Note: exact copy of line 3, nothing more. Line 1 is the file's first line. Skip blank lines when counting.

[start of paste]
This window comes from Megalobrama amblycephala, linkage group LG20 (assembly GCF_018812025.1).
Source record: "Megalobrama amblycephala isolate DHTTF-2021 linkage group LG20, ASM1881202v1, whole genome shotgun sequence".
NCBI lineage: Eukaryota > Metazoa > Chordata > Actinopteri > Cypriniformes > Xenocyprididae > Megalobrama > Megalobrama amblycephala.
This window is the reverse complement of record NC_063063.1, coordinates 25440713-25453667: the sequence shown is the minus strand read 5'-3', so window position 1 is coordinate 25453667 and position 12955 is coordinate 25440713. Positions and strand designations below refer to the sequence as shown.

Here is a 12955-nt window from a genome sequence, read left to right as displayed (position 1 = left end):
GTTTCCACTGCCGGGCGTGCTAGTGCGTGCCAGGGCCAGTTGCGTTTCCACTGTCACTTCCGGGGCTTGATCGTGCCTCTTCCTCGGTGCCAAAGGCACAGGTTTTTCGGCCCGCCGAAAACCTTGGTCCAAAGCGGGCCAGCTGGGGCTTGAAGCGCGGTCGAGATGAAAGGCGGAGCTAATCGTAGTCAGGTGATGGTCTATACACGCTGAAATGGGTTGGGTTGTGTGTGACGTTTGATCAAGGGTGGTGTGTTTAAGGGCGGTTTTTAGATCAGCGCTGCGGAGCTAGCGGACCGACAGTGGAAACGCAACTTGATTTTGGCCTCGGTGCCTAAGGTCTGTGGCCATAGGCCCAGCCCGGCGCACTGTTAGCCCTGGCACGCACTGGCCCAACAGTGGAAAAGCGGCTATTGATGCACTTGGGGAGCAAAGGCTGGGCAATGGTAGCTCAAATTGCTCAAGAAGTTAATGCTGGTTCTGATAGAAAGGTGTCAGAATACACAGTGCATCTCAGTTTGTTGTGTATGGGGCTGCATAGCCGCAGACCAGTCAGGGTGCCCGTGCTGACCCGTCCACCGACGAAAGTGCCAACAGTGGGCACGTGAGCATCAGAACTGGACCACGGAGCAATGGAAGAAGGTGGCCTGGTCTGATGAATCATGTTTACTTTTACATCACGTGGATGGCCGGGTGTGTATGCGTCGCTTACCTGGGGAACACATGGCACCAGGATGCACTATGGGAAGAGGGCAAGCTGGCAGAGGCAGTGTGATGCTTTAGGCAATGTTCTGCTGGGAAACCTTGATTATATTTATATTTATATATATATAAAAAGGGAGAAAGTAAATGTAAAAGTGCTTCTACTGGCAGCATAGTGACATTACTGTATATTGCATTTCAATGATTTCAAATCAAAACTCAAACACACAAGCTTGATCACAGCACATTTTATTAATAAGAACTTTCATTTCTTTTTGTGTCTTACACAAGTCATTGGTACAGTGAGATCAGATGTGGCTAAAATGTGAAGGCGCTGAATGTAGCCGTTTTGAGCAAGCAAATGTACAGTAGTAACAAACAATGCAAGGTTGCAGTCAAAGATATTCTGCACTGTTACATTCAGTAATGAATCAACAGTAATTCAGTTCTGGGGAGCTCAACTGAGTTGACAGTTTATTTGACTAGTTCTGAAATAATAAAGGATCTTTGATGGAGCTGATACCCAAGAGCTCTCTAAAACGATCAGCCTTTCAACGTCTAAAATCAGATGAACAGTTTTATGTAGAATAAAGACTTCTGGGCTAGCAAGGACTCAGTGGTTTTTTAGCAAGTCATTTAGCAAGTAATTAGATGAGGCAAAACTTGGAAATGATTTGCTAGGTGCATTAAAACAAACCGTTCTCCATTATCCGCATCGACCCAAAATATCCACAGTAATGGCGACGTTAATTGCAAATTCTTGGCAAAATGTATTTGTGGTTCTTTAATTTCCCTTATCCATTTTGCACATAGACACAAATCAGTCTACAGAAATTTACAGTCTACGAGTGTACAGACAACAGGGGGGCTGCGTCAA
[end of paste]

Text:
NCBI lineage: Eukaryota > Metazoa > Chordata > Actinopteri > Cypriniformes > Xenocyprididae > Megalobrama > Megalobrama amblycephala.